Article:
Columnist discusses teens’ overdependence on social media
By Josie Stewart, ’21
My feet were kicked up on the dashboard of my sister’s car while I reached to pull the seatbelt across my chest. My eyes were fixed on the glow of the screen in my hand rather than the cars that rushed beside me. With each tap of the screen, a flash consumed my face, a picture sent mindlessly. Platforms such as Snapchat, Instagram, Twitter and VSCO transfix myself and others in moments like these.
Sometimes referred to as “the mom of the friend group,” it’s not uncommon for me to take phones away from my friends at dinner so we can all talk to each other. When I don’t, conversations seem to be focused around memes found on Instagram, someone being caught for drinking on Snapchat stories, hitting a one year anniversary of a streak or even the occasional picture of someone vaping posted on VSCO.
The complaint of losing streaks is now as familiar as homework, frequently followed by anger concerning the new update on one of the most popular social media platforms, Snapchat. After I watched the numbers disappear next to friends’ and strangers’ names, the app soon became a burden to me, as it seemed that leaving someone on open was enough for an argument to begin. Swayed by the words of one of my closest friends, I felt the right decision was to limit my use of Snapchat and eventually I decided to delete it.
After deleting the app, I quickly began to realize the addiction I had. Every time I opened my phone, my finger immediately tapped the folder that had held Snapchat. The place was now taken by VSCO which I began to view more frequently as a second option. Instagram, the only other form of social media I use, also began to make up for the loss of taking pictures constantly. Getting lost in the Explore page became a normality and a distraction from homework and occasionally from other people.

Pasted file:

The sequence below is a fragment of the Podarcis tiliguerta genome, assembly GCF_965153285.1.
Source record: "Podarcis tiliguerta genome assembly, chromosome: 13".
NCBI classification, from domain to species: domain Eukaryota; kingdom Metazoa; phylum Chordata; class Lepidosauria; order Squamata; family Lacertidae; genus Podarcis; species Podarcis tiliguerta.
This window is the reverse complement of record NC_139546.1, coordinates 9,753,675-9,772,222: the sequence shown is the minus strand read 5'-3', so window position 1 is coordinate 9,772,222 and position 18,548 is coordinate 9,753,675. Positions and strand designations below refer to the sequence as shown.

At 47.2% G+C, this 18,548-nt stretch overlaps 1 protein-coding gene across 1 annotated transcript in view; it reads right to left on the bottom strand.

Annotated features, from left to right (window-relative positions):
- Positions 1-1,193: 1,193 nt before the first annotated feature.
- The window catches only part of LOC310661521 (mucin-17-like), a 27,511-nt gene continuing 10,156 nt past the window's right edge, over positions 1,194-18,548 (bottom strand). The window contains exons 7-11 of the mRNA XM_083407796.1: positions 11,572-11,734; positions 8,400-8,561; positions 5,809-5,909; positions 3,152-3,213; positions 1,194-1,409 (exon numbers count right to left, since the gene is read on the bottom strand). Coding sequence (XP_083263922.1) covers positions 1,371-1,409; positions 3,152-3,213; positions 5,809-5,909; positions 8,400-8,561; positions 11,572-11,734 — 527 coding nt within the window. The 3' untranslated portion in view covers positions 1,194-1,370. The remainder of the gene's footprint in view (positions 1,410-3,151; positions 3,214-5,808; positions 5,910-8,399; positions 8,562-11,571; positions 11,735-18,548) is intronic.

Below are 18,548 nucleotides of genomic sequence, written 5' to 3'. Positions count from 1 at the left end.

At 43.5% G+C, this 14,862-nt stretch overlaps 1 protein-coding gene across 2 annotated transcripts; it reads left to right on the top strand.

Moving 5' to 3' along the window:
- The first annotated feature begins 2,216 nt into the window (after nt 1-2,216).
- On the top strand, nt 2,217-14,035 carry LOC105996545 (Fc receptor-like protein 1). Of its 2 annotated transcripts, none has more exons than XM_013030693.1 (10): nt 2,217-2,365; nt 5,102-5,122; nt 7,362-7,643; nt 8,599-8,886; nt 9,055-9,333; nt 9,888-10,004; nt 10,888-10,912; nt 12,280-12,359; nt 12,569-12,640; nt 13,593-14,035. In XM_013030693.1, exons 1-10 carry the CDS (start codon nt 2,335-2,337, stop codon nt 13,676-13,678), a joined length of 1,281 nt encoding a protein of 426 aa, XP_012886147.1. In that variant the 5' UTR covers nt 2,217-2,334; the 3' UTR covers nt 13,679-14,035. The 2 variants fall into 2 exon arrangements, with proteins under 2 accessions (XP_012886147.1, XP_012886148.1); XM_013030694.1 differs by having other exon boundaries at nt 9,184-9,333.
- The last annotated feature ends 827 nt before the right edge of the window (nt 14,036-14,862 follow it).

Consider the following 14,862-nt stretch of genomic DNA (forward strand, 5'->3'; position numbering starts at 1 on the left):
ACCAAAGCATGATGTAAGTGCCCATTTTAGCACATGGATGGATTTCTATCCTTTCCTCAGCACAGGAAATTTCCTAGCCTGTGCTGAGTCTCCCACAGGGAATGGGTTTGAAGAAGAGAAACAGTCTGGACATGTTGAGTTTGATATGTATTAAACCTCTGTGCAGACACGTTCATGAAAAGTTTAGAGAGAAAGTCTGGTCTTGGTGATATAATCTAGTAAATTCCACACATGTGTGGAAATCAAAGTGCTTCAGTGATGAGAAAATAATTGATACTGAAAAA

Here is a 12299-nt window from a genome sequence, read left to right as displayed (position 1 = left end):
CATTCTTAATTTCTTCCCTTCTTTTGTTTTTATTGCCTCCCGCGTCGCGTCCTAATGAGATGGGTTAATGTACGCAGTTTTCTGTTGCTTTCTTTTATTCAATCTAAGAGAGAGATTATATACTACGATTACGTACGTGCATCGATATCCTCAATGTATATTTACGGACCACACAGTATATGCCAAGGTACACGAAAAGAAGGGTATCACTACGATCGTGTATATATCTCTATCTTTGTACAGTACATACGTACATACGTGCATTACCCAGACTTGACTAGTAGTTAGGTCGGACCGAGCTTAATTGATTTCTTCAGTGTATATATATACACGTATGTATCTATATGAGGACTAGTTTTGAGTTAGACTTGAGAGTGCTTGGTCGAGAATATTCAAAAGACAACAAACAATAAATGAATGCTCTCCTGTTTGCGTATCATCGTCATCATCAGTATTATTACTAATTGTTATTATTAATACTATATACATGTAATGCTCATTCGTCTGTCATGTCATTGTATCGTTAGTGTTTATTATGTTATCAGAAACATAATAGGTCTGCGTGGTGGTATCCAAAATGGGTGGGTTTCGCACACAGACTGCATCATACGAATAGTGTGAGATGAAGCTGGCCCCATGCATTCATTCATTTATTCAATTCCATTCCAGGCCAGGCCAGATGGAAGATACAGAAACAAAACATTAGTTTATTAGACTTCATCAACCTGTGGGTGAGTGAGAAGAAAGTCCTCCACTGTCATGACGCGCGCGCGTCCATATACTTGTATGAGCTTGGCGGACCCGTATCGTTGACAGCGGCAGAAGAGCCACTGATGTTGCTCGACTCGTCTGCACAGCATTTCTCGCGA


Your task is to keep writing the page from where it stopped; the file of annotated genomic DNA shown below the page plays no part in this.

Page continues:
VSCO, an app predominantly used by girls, also became an annoyance as I watched countless selfies of the same girls be re-posted on my feed. I deleted the app for almost five months before ending the cleanse and downloading it once again. Now, I see it as something where there is no need for approval from others. Pictures are posted with no one being able to say anything about it, a more impersonal form of social media.
My last and most abused platform, Instagram, has only been deleted off my phone once for midterms week in order to focus more on studying. Keeping it seems almost like a necessity for fear of missing a post or even the meme pages that my friends have created. Trying to get away from using it to procrastinate, even while writing for Arlingtonian, I have gotten better at limiting my use of it. Although it sounds like a lesson from a parent about deleting social media, it is not always necessary. Simply limiting your use and overcoming the sense of validation that some seek through these apps is enough. Being able to put down your phone with friends and talk seems like a thing of the past, but when you do, time with your friends becomes even more enjoyable. I, too, am still working on cutting back on how often I wander through Explore pages and worry more about taking “artsy” pictures or candids rather than just enjoying where I am, and doing the same could benefit you in similar ways.